In the last of the 2000 presidential debates, feminist leaders are urging the Commission on Presidential Debates to give women’s issues a greater voice. In the first debate, abortion and mifepristone (RU 486) received just a few minutes of attention before being redirected to other topics. In the second debate, the world “woman” was uttered three timesonce by Bush in opposition of gay civil unions; once in relation to a woman’s contribution to gun violence and once in reference to Texas being ranked 49th in health care for women. The third debate is the last opportunity for topics such as violence against women, pay equity and the Family Medical Leave Act to receive any focus. “The lack of focus on women’s issues is appalling,” said Eleanor Smeal, president of the Feminist Majority Foundation.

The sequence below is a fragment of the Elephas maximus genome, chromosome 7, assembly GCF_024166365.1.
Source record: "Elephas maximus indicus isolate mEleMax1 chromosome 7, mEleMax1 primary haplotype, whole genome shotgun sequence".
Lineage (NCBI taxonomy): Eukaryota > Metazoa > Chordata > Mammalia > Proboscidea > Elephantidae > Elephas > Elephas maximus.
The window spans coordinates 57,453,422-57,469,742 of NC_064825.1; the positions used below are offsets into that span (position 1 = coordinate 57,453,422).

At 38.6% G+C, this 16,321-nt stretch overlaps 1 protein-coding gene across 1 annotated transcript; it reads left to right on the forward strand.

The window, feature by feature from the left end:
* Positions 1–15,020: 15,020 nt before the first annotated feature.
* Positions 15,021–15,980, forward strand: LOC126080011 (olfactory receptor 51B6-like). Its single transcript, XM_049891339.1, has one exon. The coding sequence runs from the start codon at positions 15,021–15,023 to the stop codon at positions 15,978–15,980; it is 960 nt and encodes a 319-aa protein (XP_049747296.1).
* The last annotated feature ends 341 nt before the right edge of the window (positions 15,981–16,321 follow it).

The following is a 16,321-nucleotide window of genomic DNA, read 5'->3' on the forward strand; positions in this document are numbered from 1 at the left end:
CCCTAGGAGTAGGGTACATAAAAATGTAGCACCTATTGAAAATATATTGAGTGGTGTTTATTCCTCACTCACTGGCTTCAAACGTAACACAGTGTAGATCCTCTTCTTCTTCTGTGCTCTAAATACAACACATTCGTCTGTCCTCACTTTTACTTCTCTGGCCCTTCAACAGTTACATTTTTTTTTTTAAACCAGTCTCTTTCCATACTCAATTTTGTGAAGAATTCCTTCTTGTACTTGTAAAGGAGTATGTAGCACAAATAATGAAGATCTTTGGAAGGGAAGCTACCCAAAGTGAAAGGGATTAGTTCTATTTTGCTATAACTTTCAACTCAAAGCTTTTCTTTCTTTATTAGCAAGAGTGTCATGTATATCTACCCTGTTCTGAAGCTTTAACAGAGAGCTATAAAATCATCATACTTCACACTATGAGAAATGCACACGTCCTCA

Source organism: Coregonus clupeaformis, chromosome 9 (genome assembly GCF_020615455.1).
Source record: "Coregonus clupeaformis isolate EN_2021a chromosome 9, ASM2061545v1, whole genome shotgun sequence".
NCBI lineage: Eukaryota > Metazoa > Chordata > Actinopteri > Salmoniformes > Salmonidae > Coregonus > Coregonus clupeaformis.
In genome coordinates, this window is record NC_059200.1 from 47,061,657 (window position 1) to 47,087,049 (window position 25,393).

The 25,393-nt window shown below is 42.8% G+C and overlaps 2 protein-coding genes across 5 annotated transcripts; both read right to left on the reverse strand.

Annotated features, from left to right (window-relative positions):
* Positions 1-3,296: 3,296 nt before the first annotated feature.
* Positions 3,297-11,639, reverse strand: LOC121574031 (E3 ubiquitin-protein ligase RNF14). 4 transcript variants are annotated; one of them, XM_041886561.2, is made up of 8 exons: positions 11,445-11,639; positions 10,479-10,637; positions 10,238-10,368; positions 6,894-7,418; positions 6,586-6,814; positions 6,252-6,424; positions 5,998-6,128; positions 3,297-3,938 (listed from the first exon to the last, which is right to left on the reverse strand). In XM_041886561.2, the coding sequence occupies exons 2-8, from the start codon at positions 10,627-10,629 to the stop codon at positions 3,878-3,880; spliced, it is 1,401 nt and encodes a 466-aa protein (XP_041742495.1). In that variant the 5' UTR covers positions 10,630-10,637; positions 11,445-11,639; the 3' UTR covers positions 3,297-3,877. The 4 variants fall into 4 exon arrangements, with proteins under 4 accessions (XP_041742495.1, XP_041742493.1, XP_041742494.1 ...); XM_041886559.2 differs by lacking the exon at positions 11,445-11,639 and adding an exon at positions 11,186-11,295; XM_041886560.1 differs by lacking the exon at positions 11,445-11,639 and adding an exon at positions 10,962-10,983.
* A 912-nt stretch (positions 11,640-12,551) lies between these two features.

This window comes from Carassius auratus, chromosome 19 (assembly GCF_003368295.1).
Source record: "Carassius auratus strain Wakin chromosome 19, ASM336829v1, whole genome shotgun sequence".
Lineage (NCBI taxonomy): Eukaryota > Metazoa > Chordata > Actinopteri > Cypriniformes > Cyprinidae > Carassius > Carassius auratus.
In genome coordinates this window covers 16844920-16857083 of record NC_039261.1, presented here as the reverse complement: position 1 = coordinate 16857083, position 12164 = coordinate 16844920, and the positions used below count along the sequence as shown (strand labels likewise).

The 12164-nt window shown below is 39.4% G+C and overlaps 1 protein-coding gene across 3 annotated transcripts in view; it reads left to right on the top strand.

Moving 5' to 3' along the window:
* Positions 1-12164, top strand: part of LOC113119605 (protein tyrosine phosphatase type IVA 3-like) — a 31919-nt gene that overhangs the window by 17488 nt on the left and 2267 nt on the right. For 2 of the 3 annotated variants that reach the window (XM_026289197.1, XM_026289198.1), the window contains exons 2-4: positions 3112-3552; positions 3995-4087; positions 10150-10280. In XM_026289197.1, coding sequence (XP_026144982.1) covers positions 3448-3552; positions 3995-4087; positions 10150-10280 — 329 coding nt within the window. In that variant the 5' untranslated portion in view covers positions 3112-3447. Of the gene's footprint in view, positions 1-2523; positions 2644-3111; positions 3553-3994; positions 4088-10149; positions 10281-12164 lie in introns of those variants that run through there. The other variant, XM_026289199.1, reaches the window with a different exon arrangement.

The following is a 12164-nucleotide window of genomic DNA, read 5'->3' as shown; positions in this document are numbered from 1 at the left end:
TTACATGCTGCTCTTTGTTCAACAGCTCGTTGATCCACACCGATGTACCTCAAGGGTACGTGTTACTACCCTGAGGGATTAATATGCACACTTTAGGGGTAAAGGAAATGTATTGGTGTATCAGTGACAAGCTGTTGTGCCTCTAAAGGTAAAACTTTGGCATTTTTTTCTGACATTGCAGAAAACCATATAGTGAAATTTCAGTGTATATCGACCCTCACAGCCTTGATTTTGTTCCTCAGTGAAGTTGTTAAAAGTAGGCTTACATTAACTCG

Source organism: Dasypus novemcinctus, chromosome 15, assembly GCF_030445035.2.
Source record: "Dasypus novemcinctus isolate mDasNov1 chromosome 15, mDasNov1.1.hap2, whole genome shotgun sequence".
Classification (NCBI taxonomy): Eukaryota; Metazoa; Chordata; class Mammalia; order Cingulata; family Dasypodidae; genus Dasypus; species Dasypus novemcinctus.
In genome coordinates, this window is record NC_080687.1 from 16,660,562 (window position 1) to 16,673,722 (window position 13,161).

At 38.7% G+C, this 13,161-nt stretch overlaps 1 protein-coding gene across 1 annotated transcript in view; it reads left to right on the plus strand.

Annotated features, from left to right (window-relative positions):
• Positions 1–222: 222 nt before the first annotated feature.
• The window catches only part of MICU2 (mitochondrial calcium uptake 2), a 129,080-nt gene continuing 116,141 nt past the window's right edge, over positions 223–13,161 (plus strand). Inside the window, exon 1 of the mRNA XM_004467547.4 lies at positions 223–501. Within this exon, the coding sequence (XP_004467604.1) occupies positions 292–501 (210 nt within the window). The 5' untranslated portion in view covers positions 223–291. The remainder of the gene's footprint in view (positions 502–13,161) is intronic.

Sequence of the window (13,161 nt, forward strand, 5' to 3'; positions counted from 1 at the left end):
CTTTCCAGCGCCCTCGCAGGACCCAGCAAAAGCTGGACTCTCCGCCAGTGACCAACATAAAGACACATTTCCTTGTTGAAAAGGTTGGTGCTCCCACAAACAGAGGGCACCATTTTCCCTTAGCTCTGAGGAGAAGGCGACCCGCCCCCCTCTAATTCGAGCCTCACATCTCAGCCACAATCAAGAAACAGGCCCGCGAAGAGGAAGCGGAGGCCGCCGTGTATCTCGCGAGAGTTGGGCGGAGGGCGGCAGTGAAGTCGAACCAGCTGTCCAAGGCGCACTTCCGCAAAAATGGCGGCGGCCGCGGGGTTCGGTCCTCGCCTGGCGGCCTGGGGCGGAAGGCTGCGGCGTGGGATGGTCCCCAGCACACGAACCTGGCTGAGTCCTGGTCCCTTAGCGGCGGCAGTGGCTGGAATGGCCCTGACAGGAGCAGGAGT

The gender gap will play a significant role in the election of the next president, and with women voters still fluctuating in their opinion more than male voters, discussing women’s issues is of critical importance. Also, civil rights advocates are concerned with the paucity of minority issues being discussed in the debates. According to the Los Angles Times, analysts at the Joint Center for Political and Economic Studies, an organization focusing on black issues, worry that black voters are apathetic and voter turnout will be low. The NAACP is financing a get-out-the-vote drive in several states and has also urged for more focus on minority groups in the final debate. The organization has proposed questions for the “town hall” format that include judicial nominations, police brutality, gun violence and economic justice.